The Steelers' running game is all about angle blocks and pulling a couple of extra blockers to the side where they're running the ball. Bettis follows that gang, looking to bolt through a seam.
Pittsburgh may be at a disadvantage from the start if center Dermontti Dawson is sidelined with his hamstring injury. There's only a 50 percent that the former All-Pro center will play.
Regarded as one of the quickest at his position, Dawson is relied upon to get out on linebackers and cut off the defensive pursuit.
"When people fall into problems playing against Pittsburgh, they don't realize what they're trying to do," said defensive end Rob Burnett, who has played against Pittsburgh for the past decade.
"They just have a really good system and have been doing it the same way for years and years and years. They have pretty much perfected it. The whole way to counter it though is to figure out what they're trying to do to you and not let them get what they want."
Bettis' biggest fear is the absence of a passing attack. The Steelers named Kent Graham their starting quarterback this week after he backed up Kordell Stewart the entire preseason.
If Graham struggles, Bettis cringes at the result - another Bus Stop.
"If we can't throw the football, then the numbers are pretty much going to stay the same," said Bettis. "They crowd the line of scrimmage, and they make it difficult for anybody to run the football."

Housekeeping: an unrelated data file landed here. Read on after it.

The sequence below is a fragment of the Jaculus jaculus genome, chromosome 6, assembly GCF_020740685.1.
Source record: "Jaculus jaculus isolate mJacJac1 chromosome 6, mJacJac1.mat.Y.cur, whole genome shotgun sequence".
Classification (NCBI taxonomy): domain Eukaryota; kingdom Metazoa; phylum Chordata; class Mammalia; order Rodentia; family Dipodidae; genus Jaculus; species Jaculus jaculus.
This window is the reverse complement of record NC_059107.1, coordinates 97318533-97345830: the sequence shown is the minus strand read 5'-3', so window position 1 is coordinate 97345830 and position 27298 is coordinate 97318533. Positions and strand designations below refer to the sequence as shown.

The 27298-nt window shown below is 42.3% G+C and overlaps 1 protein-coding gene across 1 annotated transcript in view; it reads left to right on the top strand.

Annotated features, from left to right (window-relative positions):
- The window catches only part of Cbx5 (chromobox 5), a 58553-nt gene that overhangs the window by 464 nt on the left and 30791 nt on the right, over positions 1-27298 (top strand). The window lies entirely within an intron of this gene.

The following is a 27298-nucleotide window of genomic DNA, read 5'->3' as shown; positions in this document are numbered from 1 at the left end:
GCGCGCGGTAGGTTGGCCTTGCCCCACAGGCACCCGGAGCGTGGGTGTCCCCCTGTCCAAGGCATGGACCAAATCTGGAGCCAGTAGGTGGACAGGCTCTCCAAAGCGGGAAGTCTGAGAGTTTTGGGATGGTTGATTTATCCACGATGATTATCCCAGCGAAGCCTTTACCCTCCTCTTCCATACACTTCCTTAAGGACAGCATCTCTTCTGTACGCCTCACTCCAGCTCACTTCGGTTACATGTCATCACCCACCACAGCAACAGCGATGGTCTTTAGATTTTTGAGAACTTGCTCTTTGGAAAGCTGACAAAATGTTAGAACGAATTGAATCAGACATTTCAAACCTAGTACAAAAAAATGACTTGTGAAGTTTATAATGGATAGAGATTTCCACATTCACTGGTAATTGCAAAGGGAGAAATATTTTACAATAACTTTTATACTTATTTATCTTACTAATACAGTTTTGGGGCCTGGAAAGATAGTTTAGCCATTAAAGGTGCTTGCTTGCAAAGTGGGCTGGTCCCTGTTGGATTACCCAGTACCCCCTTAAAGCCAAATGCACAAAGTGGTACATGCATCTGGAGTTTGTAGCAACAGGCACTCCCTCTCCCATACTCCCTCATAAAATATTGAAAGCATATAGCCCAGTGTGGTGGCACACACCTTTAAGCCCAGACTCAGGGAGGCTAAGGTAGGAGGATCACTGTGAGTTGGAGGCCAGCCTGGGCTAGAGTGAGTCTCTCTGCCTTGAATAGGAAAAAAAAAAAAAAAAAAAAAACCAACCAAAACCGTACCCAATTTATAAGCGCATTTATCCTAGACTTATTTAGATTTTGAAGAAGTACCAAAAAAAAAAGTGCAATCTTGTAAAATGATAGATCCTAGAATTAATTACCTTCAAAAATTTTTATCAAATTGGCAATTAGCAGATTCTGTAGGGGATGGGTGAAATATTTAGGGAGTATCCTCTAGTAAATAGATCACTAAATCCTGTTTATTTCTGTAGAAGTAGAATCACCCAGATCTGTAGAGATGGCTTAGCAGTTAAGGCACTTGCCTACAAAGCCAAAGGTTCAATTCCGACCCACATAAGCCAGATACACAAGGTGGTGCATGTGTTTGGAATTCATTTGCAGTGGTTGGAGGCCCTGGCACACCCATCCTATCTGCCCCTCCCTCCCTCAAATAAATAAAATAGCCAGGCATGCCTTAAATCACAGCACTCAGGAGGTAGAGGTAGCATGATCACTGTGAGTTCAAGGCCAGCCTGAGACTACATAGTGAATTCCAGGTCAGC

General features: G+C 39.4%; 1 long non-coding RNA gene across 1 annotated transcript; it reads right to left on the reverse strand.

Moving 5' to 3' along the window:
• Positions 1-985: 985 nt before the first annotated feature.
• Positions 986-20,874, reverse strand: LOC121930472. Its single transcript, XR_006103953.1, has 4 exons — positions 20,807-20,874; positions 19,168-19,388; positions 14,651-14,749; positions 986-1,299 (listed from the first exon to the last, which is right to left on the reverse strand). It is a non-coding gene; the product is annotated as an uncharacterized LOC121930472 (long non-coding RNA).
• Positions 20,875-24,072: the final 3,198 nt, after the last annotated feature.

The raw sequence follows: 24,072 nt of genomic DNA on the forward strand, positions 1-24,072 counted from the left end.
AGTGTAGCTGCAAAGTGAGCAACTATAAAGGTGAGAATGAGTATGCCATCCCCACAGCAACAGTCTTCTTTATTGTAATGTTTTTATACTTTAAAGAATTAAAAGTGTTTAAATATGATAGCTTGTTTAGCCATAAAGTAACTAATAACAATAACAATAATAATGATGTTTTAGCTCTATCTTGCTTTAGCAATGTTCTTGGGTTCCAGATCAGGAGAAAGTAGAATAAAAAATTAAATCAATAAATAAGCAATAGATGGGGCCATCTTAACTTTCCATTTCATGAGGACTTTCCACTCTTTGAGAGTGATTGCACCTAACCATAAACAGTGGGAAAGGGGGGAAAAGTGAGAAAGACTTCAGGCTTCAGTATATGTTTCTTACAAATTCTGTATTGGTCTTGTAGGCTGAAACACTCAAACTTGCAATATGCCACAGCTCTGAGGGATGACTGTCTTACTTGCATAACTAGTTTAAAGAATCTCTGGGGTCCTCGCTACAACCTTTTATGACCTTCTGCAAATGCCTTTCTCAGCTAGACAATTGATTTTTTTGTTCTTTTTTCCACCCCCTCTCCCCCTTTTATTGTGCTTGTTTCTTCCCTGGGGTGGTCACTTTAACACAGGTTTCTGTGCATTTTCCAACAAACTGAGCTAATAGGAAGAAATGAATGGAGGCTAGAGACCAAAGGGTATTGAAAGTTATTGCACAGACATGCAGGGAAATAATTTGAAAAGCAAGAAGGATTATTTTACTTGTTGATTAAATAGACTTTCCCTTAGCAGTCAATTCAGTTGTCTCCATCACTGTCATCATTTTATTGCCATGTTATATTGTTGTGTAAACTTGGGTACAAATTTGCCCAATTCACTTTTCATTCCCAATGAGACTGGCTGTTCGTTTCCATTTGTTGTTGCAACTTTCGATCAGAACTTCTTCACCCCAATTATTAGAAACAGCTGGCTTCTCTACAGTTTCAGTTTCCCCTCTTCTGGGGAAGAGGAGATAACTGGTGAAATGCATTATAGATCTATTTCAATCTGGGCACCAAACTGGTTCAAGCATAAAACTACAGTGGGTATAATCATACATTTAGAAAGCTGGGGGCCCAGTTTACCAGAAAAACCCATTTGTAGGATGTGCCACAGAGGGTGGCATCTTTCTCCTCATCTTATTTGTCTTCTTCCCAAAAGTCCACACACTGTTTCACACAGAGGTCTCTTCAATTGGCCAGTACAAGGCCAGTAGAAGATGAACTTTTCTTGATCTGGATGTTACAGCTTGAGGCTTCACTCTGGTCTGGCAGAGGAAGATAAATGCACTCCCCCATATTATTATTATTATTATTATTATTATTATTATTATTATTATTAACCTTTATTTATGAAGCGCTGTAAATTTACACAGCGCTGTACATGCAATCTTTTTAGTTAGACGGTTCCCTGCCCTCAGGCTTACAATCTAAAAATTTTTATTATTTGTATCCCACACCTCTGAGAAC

Next for Ravens
Opponent: Pittsburgh Steelers
Site: Three Rivers Stadium, Pittsburgh
When: Sunday, 1 p.m.
TV/Radio: Ch. 13/WJFK (1300 AM), WLIF (101.9 FM)
Line: Ravens by 2 1/2
No running on the Ravens
Staying below 100
The Ravens haven't allowed a 100-yard rusher since Dec. 20, 1998, when Chicago's James Allen ran for 163 yards. It's a span of 17 straight games, the longest in the NFL behind St. Louis' 18-game streak.
A look at the Ravens' current defensive stand:
Date Team Leading rusher Yds.
12-27-98 Lions Barry Sanders* 41
9-12-99 Rams Marshall Faulk 54
9-19-99 Steelers Kordell Stewart 51
9-26-99 Browns Terry Kirby 51
10-3-99 Falcons Ken Oxendine 27
10-10-99 Titans Eddie George 55
10-21-99 Chiefs Bam Morris 70
10-31-99 Bills Jonathan Linton 56
11-7-99 Browns Karim al-Jabbar 23
11-14-99 Jaguars James Stewart 25
11-21-99 Bengals Corey Dillon 74
11-28-99 Jaguars James Stewart 46
12-5-99 Titans Steve McNair 33
12-12-99 Steelers Richard Huntley 68
12-19-99 Saints Wilmont Perry 11
12-26-99 Bengals Michael Basnight 41
1-2-00 Patriots Terry Allen 26
*-final game of his career
Bullish on Bettis
In the past two seasons, Steelers running back Jerome Bettis has averaged 42 yards per game against the Ravens and 76.7 yards per game against the rest of the league. A look at his game-by-game totals from 1998 and 1999 against the Ravens:
Date Att. Yds. Avg. Lg TD
9-6-98 23 41 1.8 9 0
9-19-99 16 46 2.9 10 0
12-12-99 13 39 3.0 7 0
Note: Bettis was inactive for the Oct. 18, 1998, game because of a knee injury.